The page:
Advances in Protein–Protein Interactions and Reversible Self-Association

A special issue of Biomolecules (ISSN 2218-273X). This special issue belongs to the section "Biomacromolecules: Proteins".

Deadline for manuscript submissions: closed (10 May 2024) | Viewed by 1295

Special Issue Editors


E-Mail Website
Guest Editor
Manchester Institute of Biotechnology, Department of Chemical Engineering, Faculty of Science and Engineering, The University of Manchester, Manchester M1 7DN, UK
Interests: protein aggregation; phase separation; protein-protein and protein-solvent interactions; biopharmaceuticals; light scattering

E-Mail Website
Guest Editor
Chemical and Biomolecular Engineering, University of Delaware, Newark, DE 19716, USA
Interests: protein aggregation and stability; protein phase behavior; protein-protein interactions

Special Issue Information

Dear Colleagues,

Crucial for research and development of protein therapeutics or biopharmaceuticals is knowledge of protein-protein interactions (PPIs) and protein reversible self association.  These dictate protein self-assembly patterns and solution properties, which must be controlled for cost-effective manufacturing. In recent years, there has been much progress and advances made towards our molecular understanding of protein-protein interactions that has paralleled the rapid growth in the antibody therapeutics market.

This issue invites articles covering the most recent experimental and computational developments in characterizing the structural determinants and molecular basis for protein-protein and protein-cosolvent (co-solute) interactions, and the relationship to protein phase behaviour (crystallization, liquid-liquid phase separation, opalescence, and gelation), concentrated solution rheological properties, and protein misfolding and aggregation. Aggregation, in particular, has remained a significant and challenging problem to solve due to difficulties in characterizing partially folded intermediates and their colloidal stabilities.  We expect some of the recent advances will shed novel insights into mechanisms and transient protein interactions controlling the stability, and dynamics of biological condensates, which are formed through processes such as liquid-liquid phase separation and are key determinants for cellular diseased states.

Dr. Robin Curtis
Prof. Dr. Christopher J. Roberts
Guest Editors

Manuscript Submission Information

Manuscripts should be submitted online at www.mdpi.com by registering and logging in to this website. Once you are registered, click here to go to the submission form. Manuscripts can be submitted until the deadline. All submissions that pass pre-check are peer-reviewed. Accepted papers will be published continuously in the journal (as soon as accepted) and will be listed together on the special issue website. Research articles, review articles as well as short communications are invited. For planned papers, a title and short abstract (about 100 words) can be sent to the Editorial Office for announcement on this website.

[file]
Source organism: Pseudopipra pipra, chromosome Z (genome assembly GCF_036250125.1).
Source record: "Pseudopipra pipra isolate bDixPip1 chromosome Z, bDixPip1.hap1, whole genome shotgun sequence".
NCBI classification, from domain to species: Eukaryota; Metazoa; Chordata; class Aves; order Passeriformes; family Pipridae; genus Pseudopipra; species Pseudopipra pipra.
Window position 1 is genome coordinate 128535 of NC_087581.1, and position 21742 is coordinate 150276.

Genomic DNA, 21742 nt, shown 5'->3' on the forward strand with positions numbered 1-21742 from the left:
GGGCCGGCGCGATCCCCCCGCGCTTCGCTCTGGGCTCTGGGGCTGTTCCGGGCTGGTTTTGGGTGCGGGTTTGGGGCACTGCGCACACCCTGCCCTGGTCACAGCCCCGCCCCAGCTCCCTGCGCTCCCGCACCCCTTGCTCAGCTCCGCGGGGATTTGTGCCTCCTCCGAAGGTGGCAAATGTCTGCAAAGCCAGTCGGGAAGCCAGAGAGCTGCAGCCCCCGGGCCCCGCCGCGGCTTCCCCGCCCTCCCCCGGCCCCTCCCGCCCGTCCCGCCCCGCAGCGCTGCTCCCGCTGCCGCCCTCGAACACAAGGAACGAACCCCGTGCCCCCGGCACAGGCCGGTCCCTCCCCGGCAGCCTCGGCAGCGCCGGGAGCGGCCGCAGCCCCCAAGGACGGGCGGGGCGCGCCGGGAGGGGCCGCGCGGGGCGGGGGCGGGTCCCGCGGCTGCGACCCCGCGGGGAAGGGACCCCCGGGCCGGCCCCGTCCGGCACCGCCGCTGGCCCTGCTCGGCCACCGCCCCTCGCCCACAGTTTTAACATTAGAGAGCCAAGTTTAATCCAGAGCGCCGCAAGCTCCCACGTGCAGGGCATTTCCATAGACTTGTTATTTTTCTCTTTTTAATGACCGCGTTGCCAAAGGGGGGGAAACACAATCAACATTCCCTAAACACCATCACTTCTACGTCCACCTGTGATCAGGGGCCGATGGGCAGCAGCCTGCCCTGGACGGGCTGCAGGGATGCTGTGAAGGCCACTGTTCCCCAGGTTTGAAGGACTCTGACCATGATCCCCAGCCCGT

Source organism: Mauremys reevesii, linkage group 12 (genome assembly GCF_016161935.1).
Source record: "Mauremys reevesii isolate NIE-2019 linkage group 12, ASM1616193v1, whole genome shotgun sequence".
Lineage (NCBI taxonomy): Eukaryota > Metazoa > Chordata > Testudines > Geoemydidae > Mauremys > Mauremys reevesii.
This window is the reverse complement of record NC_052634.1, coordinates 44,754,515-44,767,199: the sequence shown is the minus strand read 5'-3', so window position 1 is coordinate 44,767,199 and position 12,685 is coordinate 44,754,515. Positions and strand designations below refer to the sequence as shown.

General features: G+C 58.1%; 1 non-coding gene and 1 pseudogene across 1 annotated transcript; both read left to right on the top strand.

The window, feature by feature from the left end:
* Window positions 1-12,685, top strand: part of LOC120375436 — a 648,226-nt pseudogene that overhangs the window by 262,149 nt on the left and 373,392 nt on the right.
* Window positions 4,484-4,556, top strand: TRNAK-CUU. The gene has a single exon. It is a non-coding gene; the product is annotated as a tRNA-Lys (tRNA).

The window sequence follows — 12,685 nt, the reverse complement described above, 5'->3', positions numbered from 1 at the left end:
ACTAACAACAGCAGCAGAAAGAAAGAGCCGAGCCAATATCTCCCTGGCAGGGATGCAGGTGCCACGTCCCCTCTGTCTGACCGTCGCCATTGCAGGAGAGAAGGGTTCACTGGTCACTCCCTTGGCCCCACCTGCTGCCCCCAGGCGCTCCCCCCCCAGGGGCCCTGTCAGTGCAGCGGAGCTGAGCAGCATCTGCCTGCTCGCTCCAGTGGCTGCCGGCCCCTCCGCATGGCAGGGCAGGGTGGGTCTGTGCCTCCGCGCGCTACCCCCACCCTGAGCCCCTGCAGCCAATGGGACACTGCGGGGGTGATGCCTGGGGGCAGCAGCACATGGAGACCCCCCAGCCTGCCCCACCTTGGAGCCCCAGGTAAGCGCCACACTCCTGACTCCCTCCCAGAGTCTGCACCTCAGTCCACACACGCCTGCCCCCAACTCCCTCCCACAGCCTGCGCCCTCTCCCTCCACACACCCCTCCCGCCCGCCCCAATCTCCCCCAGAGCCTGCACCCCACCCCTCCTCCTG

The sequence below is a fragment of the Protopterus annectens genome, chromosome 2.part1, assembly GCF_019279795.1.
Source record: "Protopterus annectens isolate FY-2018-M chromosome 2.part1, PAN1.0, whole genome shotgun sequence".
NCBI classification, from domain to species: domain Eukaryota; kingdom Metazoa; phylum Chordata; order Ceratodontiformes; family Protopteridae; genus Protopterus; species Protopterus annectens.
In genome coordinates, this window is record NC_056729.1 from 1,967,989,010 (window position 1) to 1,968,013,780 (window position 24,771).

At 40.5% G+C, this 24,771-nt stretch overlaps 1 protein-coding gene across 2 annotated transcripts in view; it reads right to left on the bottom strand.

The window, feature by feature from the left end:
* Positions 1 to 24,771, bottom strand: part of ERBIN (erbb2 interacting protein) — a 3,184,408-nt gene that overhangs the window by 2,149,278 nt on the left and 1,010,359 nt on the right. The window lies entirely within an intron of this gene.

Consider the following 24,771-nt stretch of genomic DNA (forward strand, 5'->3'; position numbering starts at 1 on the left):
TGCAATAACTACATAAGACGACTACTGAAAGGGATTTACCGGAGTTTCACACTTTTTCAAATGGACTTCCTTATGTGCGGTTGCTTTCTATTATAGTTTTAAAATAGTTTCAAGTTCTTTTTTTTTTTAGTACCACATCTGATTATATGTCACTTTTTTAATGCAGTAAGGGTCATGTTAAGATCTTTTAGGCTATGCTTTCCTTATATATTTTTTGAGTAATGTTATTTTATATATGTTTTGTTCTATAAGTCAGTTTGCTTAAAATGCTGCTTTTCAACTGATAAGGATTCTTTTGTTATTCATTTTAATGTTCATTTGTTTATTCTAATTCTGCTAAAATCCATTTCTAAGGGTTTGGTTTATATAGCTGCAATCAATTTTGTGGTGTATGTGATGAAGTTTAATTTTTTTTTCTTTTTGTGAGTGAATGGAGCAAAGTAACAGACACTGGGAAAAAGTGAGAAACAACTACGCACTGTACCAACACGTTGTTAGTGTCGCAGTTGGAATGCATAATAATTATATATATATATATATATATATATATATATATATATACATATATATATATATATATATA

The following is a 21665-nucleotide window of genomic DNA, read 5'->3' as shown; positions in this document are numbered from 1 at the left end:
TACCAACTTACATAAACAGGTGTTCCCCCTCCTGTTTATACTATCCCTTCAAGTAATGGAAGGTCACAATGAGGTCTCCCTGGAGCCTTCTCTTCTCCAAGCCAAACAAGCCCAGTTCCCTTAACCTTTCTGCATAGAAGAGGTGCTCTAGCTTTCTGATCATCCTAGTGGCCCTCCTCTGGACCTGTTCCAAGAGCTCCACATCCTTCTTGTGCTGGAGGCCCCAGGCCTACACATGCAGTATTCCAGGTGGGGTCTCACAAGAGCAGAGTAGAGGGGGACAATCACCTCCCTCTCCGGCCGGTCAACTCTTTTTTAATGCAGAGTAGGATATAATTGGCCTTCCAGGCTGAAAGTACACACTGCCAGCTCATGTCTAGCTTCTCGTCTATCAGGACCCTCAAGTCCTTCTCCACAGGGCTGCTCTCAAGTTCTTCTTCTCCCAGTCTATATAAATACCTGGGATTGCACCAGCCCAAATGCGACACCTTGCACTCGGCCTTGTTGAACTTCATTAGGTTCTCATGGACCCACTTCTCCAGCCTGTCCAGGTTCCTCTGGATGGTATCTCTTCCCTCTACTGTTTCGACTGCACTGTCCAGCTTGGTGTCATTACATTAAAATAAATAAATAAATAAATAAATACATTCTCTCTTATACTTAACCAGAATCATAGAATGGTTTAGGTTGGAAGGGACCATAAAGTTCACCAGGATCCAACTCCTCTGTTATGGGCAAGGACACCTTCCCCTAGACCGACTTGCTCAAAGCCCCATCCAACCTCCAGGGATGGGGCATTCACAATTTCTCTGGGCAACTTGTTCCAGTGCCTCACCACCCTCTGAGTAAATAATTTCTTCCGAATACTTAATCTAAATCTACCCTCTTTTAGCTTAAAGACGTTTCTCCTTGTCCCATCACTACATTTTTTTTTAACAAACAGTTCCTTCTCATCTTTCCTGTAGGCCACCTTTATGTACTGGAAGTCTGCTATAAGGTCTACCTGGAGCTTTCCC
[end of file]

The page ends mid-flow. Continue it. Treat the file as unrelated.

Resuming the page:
Submitted manuscripts should not have been published previously, nor be under consideration for publication elsewhere (except conference proceedings papers). All manuscripts are thoroughly refereed through a single-blind peer-review process. A guide for authors and other relevant information for submission of manuscripts is available on the Instructions for Authors page. Biomolecules is an international peer-reviewed open access monthly journal published by MDPI.

Please visit the Instructions for Authors page before submitting a manuscript. The Article Processing Charge (APC) for publication in this open access journal is 2700 CHF (Swiss Francs). Submitted papers should be well formatted and use good English. Authors may use MDPI's English editing service prior to publication or during author revisions.

Keywords

  • biopharmaceuticals
  • antibodies
  • excipients
  • liquid-liquid phase separation
  • viscosity
  • reversible self association
  • protein aggregation

Published Papers (1 paper)

Order results
Result details
Select all
Export citation of selected articles as:

Review

20 pages, 5967 KiB  
Review
Protein Association in Solution: Statistical Mechanical Modeling
by Vojko Vlachy, Yurij V. Kalyuzhnyi, Barbara Hribar-Lee and Ken A. Dill
Biomolecules 2023, 13(12), 1703; https://doi.org/10.3390/biom13121703 - 24 Nov 2023
Cited by 1 | Viewed by 997
Abstract
Protein molecules associate in solution, often in clusters beyond pairwise, leading to liquid phase separations and high viscosities. It is often impractical to study these multi-protein systems by atomistic computer simulations, particularly in multi-component solvents. Instead, their forces and states can be studied [...] Read more.
Protein molecules associate in solution, often in clusters beyond pairwise, leading to liquid phase separations and high viscosities. It is often impractical to study these multi-protein systems by atomistic computer simulations, particularly in multi-component solvents. Instead, their forces and states can be studied by liquid state statistical mechanics. However, past such approaches, such as the Derjaguin-Landau-Verwey-Overbeek (DLVO) theory, were limited to modeling proteins as spheres, and contained no microscopic structure–property relations. Recently, this limitation has been partly overcome by bringing the powerful Wertheim theory of associating molecules to bear on protein association equilibria. Here, we review these developments. Full article
Show Figures

Graphical abstract

Back to TopTop